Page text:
he tax-haven country has a vibrant gaming and tourism industry that collectively generate more than 50% of its GDP, while clothing constitutes about three-quarters of its exports, given its close proximity to key trading channels.
The country also appears well-positioned for the future, with Chinese economy continuing to hum along. Meanwhile, domestic programs also promote success and include free education for 15 years, free healthcare via one major public hospital, private healthcare options through one major private hospital, and defense and foreign affairs handled by China.
Macau’s gaming industry has historically been operated under a government-issued monopoly license by Stanley Ho’s Societade de Turismo e Diversoes de Macau. When the monopoly was dissolved in 2002, six licenses were granted to a number of casino operators, including several from the US Las Vegas strip, like Wynn Resorts, Galaxy Entertainment and MGM Mirage.
Recently, Wynn Resorts established its subsidiary in the country dubbed Wynn Macau, which is trading on the Hong Kong exchange under the symbol 1128. In sharp contrast to casinos on Las Vegas’ strip, Macau-based casinos continue to generate significant revenues. In fact, revenue growth was reported to be more than 60% higher in January 2010 compared to the prior year, versus declines in the U.S.
While gambling is outlawed in China, the government has allowed Macau to exist as a special district for legalized gambling. As a result, the country enjoys a unique position as the entertainment capital of China, which itself is seeing a booming middle class population. Over the coming years, this growing wealth could continue to propel Macau’s gaming sector even higher.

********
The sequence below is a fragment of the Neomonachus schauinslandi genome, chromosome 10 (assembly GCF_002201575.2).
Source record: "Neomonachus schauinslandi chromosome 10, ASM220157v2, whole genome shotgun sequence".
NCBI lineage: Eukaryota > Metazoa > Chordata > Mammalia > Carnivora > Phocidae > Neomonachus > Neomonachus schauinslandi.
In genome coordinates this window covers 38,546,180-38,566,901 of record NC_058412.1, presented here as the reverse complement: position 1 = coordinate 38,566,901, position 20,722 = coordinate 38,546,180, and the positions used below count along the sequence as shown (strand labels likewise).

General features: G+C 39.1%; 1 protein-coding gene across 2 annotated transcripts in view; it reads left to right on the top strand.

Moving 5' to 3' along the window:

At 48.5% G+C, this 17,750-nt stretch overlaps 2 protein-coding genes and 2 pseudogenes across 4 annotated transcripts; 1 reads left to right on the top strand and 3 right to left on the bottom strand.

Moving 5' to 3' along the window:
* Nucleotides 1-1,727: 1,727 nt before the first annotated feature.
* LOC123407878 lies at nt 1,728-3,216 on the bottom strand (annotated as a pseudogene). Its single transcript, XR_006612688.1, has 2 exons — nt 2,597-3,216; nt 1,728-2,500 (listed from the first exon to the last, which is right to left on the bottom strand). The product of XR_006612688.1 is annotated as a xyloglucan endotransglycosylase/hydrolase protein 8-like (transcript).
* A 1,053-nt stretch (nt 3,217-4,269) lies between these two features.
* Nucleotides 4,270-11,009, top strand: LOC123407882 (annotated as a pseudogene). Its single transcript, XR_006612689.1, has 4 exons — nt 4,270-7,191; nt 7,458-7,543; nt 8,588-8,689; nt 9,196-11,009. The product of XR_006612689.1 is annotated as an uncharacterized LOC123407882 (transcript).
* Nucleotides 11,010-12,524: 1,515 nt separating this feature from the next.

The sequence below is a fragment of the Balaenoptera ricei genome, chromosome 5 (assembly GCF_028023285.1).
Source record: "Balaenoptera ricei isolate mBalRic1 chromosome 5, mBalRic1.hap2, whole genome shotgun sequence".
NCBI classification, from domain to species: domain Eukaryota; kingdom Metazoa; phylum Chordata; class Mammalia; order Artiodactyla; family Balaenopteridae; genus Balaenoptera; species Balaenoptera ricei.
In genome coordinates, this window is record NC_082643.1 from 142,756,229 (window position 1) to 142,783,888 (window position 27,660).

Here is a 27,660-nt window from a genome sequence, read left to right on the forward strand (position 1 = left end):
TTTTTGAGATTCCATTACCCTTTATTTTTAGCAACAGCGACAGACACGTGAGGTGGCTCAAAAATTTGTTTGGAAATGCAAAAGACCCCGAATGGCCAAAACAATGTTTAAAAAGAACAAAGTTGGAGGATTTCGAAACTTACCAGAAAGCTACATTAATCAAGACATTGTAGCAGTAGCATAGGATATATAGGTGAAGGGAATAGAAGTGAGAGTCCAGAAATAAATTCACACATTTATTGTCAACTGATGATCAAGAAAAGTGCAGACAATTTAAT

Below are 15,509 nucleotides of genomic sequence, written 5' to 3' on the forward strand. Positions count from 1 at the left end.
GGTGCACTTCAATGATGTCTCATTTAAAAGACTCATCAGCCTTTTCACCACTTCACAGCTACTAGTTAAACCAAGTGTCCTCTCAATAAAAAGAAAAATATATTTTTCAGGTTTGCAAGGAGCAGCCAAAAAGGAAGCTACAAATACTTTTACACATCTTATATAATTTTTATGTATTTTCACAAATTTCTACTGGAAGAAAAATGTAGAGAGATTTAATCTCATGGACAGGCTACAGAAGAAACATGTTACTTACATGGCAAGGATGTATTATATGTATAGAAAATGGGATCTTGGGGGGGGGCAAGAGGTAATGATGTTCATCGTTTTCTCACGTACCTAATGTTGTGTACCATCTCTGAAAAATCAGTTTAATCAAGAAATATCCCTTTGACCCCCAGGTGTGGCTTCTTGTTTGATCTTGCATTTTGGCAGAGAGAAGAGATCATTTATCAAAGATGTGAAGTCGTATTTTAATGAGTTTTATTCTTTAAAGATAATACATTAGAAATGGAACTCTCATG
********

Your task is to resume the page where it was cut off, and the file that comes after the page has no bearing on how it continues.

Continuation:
Macau’s real estate market is also experiencing significant growth as workers continue to pile into the country. Macau Property Opportunities Fund is designed to invest in high-end residential, retail and commercial properties to capitalize on the booming economy – and so far, it appears to be successful.
Revenue growth over the past year has been in the mid-to-high double digits, while the fund’s portfolio remains relatively conservative. The highest loan-to-value (LTV) loan in its portfolio is just 60%, while its average remains at a very low 23.8%. These assets include three residential properties, one mixed-use property and one industrial property.
With Macau’s economic growth pegged to continue its rapid growth in 2010 and beyond, demand for both residential and commercial properties shows no signs of slowing in the near future. As a result, investors may want to take a look at this relatively undiscovered play on the country’s core assets – it’s real estate.